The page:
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Pirates of the Amazon: Rise of river gangs

While paddling a kayak down the muddy waters of a river in the Amazon region of Brazil, Emma Kelty, 43, came across a clutch of heavily armed men floating about on their canoes. The British woman had been warned of pirates when she started her solitary journey in Peru in August. She ignored the gang and continued her journey that was supposed to cover the entire stretch of the Amazon. “My boat will be stolen and I will be murdered. Cool,” Ms. Kelty tweeted about the threat. The words came true and she could not finish the trip. Last month, she was shot at twice and her decapitated body dumped in the river by a gang of seven men, including three minors.

The incident sent a shiver through the expatriate community in Brazil. The Amazon is a favourite hunting ground of foreigners seeking thrill and adventure in the world’s most diverse and dense ecosystem. Last week brought more bad news as an American couple and their two children vanished when a raft crossing the river was attacked by pirates. The family jumped from the raft when it came under attack and used a surfboard to escape. They hid in the woods for three days, surviving on insects and leaves. “They saw people looking for them. But they were not sure if they were policemen, pirates or local people. Out of fear, they decided to stay hidden,” Vanessa Macedo, a local policewoman, told reporters after the family was found safe near a riverside village.

Before leaving for the U.S., the family recognised their three assailants. The police have issued arrest warrants and are combing the area for them, with little success so far.

The pirates have become a new headache for the police in Brazil, where the crime graph is spiralling as the economy continues to sink. Latest figures show that Brazil saw a 6.8% rise in its homicide rate in the first six months of 2017. Violence is on the rise across the country, especially in the northern parts, where the Amazon and its tributaries flow. These rivers — and tourism and trade happening on them — are the new targets of these pirates.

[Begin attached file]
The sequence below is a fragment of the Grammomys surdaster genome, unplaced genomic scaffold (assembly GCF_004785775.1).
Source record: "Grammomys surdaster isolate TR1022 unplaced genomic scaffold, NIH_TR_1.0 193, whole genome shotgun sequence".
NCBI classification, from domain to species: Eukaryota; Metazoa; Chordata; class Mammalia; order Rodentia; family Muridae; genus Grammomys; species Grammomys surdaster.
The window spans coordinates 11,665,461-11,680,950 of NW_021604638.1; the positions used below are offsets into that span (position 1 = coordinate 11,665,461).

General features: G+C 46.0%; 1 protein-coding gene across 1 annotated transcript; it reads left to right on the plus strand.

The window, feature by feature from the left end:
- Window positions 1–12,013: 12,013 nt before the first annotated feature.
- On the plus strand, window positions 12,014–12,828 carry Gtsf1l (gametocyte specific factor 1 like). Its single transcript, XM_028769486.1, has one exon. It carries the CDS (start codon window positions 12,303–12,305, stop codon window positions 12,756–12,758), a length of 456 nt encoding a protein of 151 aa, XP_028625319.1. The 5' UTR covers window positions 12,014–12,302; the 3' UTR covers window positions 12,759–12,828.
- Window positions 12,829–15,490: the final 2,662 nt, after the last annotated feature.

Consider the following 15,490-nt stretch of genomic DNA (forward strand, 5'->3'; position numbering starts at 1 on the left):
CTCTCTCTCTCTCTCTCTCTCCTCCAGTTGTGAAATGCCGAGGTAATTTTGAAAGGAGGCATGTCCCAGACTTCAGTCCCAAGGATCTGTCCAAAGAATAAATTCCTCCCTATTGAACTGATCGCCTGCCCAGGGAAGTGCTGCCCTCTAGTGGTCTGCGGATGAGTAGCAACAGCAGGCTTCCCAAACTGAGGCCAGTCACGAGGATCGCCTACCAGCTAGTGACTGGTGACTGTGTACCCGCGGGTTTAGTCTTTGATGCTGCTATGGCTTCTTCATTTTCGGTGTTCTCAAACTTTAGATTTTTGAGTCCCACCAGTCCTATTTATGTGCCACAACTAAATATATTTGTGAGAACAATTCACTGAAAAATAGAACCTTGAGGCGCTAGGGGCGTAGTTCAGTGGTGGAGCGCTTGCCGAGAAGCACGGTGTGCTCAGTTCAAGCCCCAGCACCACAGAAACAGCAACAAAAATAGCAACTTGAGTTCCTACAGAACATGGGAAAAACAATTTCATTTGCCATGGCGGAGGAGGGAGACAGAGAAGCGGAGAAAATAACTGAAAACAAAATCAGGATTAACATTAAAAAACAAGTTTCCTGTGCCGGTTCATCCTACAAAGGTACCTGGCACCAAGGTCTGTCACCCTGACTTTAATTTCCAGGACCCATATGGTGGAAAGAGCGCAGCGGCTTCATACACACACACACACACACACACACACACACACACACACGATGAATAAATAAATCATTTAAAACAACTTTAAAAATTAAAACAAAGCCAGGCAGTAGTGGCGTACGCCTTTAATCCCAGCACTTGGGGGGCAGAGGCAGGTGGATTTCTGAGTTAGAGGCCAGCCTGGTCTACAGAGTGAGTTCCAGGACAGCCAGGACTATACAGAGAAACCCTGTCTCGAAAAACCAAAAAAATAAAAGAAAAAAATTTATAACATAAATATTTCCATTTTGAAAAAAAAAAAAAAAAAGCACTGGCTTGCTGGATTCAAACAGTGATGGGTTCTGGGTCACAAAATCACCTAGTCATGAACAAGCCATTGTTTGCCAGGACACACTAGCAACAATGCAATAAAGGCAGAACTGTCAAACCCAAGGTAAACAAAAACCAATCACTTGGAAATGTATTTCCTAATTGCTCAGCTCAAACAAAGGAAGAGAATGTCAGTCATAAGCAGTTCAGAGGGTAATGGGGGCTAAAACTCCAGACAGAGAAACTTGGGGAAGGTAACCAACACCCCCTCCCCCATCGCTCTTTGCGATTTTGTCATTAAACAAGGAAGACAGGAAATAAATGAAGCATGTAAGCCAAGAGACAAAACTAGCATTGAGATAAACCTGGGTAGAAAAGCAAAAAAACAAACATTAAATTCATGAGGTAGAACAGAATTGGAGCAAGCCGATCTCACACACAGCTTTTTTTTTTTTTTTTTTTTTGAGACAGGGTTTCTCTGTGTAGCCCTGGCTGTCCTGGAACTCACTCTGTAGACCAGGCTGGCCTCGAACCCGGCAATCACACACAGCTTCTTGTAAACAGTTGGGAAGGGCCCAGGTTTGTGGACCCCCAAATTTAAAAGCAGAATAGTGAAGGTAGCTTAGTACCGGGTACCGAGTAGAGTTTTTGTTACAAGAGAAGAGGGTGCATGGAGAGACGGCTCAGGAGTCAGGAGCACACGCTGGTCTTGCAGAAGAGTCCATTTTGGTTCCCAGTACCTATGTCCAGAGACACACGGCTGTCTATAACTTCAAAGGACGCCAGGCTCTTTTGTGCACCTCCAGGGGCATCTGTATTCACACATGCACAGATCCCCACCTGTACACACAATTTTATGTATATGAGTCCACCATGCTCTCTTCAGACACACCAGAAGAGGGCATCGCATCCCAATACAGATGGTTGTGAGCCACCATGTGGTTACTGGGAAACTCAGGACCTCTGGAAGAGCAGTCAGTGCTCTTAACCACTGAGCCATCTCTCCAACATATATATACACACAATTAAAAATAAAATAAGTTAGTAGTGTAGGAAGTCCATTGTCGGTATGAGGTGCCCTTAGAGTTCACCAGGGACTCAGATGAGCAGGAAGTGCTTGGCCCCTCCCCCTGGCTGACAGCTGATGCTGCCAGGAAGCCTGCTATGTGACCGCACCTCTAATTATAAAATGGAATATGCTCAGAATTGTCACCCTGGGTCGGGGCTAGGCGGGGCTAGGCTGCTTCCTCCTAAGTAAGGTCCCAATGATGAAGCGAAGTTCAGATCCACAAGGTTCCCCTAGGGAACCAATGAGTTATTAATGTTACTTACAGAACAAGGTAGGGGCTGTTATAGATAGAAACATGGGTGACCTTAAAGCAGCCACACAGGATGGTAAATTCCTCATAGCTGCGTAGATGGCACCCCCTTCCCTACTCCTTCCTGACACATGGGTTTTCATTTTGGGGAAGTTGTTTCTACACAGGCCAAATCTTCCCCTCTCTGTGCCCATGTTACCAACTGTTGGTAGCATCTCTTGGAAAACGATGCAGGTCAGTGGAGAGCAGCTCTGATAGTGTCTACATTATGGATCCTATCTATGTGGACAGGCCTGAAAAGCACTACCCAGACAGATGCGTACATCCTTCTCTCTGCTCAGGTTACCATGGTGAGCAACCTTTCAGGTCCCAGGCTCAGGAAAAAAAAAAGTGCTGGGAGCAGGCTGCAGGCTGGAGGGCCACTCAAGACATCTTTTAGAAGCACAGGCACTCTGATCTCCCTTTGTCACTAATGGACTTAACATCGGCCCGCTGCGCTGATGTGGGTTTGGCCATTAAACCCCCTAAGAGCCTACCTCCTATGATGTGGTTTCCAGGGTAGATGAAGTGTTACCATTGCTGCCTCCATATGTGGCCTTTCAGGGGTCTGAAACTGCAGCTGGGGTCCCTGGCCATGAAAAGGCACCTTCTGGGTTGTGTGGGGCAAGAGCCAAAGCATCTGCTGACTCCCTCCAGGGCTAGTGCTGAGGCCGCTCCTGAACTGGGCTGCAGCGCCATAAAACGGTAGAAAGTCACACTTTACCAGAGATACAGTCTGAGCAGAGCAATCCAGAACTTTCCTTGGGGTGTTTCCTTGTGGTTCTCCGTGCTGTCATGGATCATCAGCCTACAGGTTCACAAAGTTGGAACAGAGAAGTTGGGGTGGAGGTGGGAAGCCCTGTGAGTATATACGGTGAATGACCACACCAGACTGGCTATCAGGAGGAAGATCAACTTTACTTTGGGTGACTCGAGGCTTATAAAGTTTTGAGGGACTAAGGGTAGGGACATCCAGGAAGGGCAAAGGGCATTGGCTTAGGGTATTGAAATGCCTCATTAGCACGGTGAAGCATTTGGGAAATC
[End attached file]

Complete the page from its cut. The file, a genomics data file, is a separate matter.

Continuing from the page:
The pirates, according to the police, are organised gangs that have moved from the country’s coasts to the rivers of the Amazon. Armed with AR 15 assault rifles, machine guns, VHF radio system and high-powered binoculars, these gangs mostly target vessels that transport fuel and electronics from the free trade zone of Manaus, the capital of Amazonas State. According to government estimates, companies transporting cargo through Amazon rivers lose up to 100 million reals ($30 million) a year to these gangs.

Easy targets

According to police sources, the modus operandi of the pirates is simple. With small, fast boats, they surround big vessels at night, tie a rope and climb on the raft and take the stolen cargo to a larger boat, which is anchored near the rafts. “The pirates have sophisticated weapons and communication system, while we struggle for resources. The economic crisis has made it even worse with the government cutting down on our budgets,” says a senior policeman from the region, speaking on condition of anonymity. “The number of pirate attacks in the region has increased four times from 50 in 2015 to over 200 in 2016. Now, they have turned to tourists, the easy targets.”

With the news about attacks on tourists spreading, there are fears of a sharp dip in the number of travellers going to the region. That will be another blow to the small communities settled along the rivers who are dependent on tourists for survival. Already reeling under the economic crisis, these villages may give more recruits to the pirates if the government fails to address the livelihood crisis they face.

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